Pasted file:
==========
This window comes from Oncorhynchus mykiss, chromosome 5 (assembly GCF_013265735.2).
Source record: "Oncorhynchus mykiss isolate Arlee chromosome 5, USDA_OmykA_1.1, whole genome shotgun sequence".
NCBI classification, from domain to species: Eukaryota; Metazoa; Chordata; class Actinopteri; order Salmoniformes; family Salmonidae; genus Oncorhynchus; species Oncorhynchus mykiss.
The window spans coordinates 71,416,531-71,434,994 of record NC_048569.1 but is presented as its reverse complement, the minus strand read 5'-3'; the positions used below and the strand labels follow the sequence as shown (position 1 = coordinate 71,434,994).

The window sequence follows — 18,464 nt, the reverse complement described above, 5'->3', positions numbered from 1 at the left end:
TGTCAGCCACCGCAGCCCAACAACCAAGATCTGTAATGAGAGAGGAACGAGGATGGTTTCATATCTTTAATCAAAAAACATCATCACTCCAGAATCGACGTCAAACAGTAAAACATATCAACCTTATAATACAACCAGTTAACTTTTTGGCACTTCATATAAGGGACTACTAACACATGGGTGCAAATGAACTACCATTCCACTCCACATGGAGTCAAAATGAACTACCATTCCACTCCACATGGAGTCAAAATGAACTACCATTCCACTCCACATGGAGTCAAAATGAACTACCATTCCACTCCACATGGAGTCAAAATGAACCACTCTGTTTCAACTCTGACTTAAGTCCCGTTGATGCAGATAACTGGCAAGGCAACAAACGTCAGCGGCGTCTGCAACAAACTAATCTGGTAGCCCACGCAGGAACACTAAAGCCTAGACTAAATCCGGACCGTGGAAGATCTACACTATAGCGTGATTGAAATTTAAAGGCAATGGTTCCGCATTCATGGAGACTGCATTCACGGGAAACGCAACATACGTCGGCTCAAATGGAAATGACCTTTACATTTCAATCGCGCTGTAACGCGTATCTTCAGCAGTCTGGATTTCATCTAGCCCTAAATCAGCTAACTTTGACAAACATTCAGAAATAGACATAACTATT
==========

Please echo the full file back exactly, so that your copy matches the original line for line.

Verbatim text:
This window comes from Oncorhynchus mykiss, chromosome 5 (assembly GCF_013265735.2).
Source record: "Oncorhynchus mykiss isolate Arlee chromosome 5, USDA_OmykA_1.1, whole genome shotgun sequence".
NCBI classification, from domain to species: Eukaryota; Metazoa; Chordata; class Actinopteri; order Salmoniformes; family Salmonidae; genus Oncorhynchus; species Oncorhynchus mykiss.
The window spans coordinates 71,416,531-71,434,994 of record NC_048569.1 but is presented as its reverse complement, the minus strand read 5'-3'; the positions used below and the strand labels follow the sequence as shown (position 1 = coordinate 71,434,994).

The window sequence follows — 18,464 nt, the reverse complement described above, 5'->3', positions numbered from 1 at the left end:
TGTCAGCCACCGCAGCCCAACAACCAAGATCTGTAATGAGAGAGGAACGAGGATGGTTTCATATCTTTAATCAAAAAACATCATCACTCCAGAATCGACGTCAAACAGTAAAACATATCAACCTTATAATACAACCAGTTAACTTTTTGGCACTTCATATAAGGGACTACTAACACATGGGTGCAAATGAACTACCATTCCACTCCACATGGAGTCAAAATGAACTACCATTCCACTCCACATGGAGTCAAAATGAACTACCATTCCACTCCACATGGAGTCAAAATGAACTACCATTCCACTCCACATGGAGTCAAAATGAACCACTCTGTTTCAACTCTGACTTAAGTCCCGTTGATGCAGATAACTGGCAAGGCAACAAACGTCAGCGGCGTCTGCAACAAACTAATCTGGTAGCCCACGCAGGAACACTAAAGCCTAGACTAAATCCGGACCGTGGAAGATCTACACTATAGCGTGATTGAAATTTAAAGGCAATGGTTCCGCATTCATGGAGACTGCATTCACGGGAAACGCAACATACGTCGGCTCAAATGGAAATGACCTTTACATTTCAATCGCGCTGTAACGCGTATCTTCAGCAGTCTGGATTTCATCTAGCCCTAAATCAGCTAACTTTGACAAACATTCAGAAATAGACATAACTATT